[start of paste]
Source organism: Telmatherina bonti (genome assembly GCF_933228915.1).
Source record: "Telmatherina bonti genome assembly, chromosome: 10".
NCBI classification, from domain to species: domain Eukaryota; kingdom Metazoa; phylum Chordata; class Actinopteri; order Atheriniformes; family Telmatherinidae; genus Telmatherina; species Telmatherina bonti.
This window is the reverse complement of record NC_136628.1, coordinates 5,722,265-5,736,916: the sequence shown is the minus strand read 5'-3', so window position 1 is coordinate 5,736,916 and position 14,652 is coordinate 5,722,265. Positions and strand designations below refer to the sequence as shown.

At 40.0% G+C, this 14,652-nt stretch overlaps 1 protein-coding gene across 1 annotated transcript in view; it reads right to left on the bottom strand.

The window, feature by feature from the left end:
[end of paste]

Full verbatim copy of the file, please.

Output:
Source organism: Telmatherina bonti (genome assembly GCF_933228915.1).
Source record: "Telmatherina bonti genome assembly, chromosome: 10".
NCBI classification, from domain to species: domain Eukaryota; kingdom Metazoa; phylum Chordata; class Actinopteri; order Atheriniformes; family Telmatherinidae; genus Telmatherina; species Telmatherina bonti.
This window is the reverse complement of record NC_136628.1, coordinates 5,722,265-5,736,916: the sequence shown is the minus strand read 5'-3', so window position 1 is coordinate 5,736,916 and position 14,652 is coordinate 5,722,265. Positions and strand designations below refer to the sequence as shown.

At 40.0% G+C, this 14,652-nt stretch overlaps 1 protein-coding gene across 1 annotated transcript in view; it reads right to left on the bottom strand.

The window, feature by feature from the left end: